Not surprising due to it's potential for the above it has shown to lower blood pressure. Trazodone also has many other off-label uses including management of certain types of pain, bulimia, dementia, OCD, as well as to help withdrawal from a plethora of substances including alcohol, opiates, or even benzo's themselves.

    One bad thing about Trazodone (or good if you're a klubkid from the early 2000s) is its active metabolite (and this applies only to people who take it daily in high doses where build up occurs) is mcPP.

    And, finally, there isn't a whole lot of "released" information out there about SARI drugs or why clinical off label research is lacking. Not to sound like the conspiracy theorist but many times when there is so little information on something there's a reason for said lack of information. Hrmm. :confused:

    P.S. I see this drug being a controlled in the next decade or so as it does come with some pretty nasty withdrawals. Anybody remember when tramadol was uncontrolled and doctors where like... oh no it's not addictive! WRONG!!!
     
  2. aemetha

    aemetha Sexy Potato Palladium Member Donating Member

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    Would this not make it a weak alpha blocker? The antagonism of the H1 receptor makes it a weak antihistamine.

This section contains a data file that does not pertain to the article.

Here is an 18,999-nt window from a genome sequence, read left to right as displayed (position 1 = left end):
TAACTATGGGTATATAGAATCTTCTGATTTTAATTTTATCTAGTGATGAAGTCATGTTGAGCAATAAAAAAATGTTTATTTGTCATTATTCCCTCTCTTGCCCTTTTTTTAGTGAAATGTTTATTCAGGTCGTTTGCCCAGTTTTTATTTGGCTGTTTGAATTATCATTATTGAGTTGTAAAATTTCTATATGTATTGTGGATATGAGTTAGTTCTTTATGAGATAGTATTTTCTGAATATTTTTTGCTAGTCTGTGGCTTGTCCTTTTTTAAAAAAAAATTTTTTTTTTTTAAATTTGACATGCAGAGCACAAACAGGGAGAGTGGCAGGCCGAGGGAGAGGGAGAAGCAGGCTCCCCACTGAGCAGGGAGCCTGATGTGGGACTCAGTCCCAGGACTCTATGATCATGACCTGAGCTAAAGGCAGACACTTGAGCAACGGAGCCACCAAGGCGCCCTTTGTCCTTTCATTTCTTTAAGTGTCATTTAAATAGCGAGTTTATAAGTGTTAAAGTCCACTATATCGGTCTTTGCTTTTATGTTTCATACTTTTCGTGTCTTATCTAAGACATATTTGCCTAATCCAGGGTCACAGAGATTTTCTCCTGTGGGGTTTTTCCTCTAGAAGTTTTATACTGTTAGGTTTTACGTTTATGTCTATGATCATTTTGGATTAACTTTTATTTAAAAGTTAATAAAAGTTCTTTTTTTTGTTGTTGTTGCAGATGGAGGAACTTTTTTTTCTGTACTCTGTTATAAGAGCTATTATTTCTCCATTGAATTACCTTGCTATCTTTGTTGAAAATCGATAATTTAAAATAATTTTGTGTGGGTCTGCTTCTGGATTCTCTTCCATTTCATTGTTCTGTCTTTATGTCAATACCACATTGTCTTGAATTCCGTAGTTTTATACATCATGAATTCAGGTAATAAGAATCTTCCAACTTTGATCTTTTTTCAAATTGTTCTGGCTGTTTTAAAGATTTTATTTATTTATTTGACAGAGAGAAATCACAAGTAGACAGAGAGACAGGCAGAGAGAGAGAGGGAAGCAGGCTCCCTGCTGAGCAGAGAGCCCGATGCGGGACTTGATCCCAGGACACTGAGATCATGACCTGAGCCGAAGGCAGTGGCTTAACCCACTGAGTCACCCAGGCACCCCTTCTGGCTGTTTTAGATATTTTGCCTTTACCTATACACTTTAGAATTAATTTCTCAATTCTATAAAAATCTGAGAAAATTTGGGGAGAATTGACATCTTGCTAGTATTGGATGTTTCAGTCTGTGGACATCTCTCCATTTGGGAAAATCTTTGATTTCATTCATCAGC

Otherwise, interesting post. I doubt it will become controlled though. Controlled substances are usually controlled because they have some potential for abuse (which is really doesn't unless you consider sedation getting high). Just about all antidepressants have some form of cessation syndrome. Venlafaxine in particular is hell on earth. It's not addictive because it doesn't cause cravings, it, like most of the other antidepressants creates dependence which is a function of tolerance and neural compensatory mechanisms (we need to be careful about those terms because they do mean different things).
     
  3. k0nfLiCt

    k0nfLiCt Newbie

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    Yes, my bad. I was thinking H1 and copied and pasted the wrong quip. Thanks for clarifying.

    There have been subjective reports of people getting high off of trazodone (mostly by insufflation) however I've never tried it that way and don't intend to. Typically though drugs that have anxiolytic and hypnotic properties usually do find a way to get abused. Tramadol for example, at first, was thought to have no potential for abuse. Granted it's a whole different type of drug although it (tramadol) does have SNRI properties.

    Having taken trazodone myself I agree that it has no recreational value but I have read, as mentioned above, reports of people who do swear to have found some recreational use from it.

    I do understand what you mean about the difference between addiction and dependence. Unfortunately most behavioral therapists, social workers, and the medical field don't really differentiate. At least not in my experience but I fully agree with you there. Thanks for the reply!